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methodological testing

Two articles that I caught in the feed reader: Whose bug is this anyway?!? and Redis Crashes. Both are great “war stories” about bugs in software, and the process that is involved in tracking them down. I’m thinking I need to find spaces to have students read more of these stories, so that they get a sense of what kind of hard work is necessary to be successful.

And, related to success, Why Won’t Anyone Talk To Me? digs into the current state of affairs regarding the recruiting market for CS grads.


Without the school or the job history, your best bet is going to be to do some side projects. Writing an iPhone or Android app is easy – it just takes an idea, some determination, and the ability to work through a tutorial book one chapter at a time. Alternatively, you could get involved in an open-source project. For example, Linux Kernel Newbies is a good place to start if you want to get involved in Linux development (I guarantee you, being a Linux kernel or Apache project contributor with merged diffs will catch a recruiter’s eye). There are plenty of options, but the key is that you have to finish something, ideally multiple somethings, in a public way (e.g., published in an app store).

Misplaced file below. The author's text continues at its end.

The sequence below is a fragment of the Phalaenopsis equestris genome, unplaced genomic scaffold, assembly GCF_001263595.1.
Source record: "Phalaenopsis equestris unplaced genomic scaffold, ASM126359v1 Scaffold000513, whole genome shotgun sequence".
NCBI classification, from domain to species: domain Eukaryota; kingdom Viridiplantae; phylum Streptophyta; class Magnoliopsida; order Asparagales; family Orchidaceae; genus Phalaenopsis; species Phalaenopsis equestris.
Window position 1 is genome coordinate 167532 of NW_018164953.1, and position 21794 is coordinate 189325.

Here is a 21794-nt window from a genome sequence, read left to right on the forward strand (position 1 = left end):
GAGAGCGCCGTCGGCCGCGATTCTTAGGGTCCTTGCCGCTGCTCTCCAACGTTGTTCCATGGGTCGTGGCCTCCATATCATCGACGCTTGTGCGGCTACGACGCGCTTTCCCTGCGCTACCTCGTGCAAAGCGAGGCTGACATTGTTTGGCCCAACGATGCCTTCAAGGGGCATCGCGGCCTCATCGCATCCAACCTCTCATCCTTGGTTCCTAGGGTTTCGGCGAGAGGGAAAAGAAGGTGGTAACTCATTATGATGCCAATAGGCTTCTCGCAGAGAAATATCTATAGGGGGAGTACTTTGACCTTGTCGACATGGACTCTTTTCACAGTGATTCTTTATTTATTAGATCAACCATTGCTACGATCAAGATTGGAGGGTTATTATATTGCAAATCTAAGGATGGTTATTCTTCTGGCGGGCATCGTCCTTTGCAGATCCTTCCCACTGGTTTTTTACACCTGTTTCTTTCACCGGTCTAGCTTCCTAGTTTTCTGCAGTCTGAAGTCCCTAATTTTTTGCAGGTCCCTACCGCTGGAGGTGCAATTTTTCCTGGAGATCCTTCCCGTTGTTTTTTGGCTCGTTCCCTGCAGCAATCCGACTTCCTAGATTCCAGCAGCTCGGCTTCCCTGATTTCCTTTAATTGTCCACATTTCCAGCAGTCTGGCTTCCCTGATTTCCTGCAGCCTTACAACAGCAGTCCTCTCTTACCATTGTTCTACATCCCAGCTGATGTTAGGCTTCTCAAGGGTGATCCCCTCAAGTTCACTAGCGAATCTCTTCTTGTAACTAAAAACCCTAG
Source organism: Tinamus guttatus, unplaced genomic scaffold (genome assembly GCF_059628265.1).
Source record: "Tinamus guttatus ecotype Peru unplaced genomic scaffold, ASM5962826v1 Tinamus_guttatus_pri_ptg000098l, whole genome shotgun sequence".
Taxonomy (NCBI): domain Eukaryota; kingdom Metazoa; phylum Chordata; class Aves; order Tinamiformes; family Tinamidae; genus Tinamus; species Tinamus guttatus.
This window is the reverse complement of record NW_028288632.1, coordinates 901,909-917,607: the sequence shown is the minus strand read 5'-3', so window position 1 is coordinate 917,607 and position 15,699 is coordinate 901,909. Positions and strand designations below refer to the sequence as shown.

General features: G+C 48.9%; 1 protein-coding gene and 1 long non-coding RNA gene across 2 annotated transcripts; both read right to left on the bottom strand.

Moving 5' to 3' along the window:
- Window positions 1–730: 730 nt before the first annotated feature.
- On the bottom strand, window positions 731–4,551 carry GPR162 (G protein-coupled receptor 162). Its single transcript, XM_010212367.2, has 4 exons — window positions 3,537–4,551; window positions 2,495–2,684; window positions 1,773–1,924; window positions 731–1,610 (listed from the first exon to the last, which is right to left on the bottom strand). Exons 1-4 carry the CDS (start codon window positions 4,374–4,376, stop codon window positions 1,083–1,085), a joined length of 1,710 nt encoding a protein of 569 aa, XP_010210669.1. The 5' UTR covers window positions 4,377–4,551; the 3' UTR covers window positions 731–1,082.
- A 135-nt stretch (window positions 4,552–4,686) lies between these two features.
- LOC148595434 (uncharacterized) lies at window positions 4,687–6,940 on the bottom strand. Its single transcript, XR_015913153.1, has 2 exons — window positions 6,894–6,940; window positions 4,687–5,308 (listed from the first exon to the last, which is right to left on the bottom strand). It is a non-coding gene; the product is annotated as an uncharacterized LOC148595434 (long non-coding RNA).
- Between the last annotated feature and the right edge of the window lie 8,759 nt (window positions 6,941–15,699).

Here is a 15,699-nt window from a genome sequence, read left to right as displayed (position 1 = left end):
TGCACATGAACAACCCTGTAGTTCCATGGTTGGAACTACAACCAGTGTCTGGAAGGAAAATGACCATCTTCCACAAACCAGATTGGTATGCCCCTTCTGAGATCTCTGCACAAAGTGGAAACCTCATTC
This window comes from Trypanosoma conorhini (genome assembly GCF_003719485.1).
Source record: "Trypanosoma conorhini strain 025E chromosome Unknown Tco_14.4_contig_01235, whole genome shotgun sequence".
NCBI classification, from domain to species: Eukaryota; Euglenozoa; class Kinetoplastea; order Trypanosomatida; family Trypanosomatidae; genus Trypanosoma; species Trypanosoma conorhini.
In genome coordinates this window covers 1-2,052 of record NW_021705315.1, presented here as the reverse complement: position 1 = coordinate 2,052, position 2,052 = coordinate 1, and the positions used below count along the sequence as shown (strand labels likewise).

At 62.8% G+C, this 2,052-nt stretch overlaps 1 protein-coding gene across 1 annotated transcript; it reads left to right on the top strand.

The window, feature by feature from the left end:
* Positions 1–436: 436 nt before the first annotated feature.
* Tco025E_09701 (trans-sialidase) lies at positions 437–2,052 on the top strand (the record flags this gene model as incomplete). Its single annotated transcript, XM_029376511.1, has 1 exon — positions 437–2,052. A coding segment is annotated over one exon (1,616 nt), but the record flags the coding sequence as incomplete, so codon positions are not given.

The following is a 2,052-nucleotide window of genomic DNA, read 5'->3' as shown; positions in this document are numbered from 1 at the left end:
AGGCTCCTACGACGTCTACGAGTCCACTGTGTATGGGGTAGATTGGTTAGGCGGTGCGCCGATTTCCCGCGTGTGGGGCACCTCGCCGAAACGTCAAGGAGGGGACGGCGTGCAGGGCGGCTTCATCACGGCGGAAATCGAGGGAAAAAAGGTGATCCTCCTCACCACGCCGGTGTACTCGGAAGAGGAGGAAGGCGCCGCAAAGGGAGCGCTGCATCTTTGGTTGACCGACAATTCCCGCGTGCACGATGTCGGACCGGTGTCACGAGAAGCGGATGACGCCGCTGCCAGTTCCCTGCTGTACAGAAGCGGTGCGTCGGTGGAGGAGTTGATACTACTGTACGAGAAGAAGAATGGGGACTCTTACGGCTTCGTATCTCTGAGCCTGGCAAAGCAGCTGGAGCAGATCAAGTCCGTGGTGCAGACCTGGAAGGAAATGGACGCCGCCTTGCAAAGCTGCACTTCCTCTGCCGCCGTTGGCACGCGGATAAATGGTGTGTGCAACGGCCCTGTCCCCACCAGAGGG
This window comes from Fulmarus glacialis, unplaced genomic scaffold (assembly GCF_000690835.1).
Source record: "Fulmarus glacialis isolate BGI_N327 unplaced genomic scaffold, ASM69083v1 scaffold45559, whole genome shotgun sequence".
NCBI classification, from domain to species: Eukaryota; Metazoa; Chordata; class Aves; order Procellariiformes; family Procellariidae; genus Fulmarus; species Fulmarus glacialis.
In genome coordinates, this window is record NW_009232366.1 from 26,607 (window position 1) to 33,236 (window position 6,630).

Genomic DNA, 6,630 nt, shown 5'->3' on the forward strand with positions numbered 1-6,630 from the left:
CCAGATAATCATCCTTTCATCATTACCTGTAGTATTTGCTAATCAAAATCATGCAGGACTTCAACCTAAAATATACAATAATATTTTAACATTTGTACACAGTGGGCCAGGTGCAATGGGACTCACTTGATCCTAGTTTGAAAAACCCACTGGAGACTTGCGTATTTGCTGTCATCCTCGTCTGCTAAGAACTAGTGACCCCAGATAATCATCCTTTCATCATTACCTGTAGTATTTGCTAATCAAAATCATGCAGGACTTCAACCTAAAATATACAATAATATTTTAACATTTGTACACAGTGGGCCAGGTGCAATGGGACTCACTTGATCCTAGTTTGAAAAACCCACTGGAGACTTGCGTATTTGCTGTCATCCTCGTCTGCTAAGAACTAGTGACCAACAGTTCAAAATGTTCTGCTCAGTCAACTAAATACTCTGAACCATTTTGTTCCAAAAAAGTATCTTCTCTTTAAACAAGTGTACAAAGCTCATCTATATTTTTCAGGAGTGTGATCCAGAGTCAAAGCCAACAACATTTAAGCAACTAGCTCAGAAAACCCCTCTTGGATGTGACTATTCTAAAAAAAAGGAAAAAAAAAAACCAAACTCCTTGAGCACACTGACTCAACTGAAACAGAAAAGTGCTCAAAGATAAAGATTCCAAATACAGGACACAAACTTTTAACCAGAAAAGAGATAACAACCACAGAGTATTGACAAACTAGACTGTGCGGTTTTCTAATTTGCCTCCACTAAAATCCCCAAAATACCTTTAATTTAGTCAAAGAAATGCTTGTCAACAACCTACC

Again, required reading for our students. And, for us as faculty: I need to be thinking about what kinds of opportunities I can help create for my students (in and out of class) that will help them move towards success.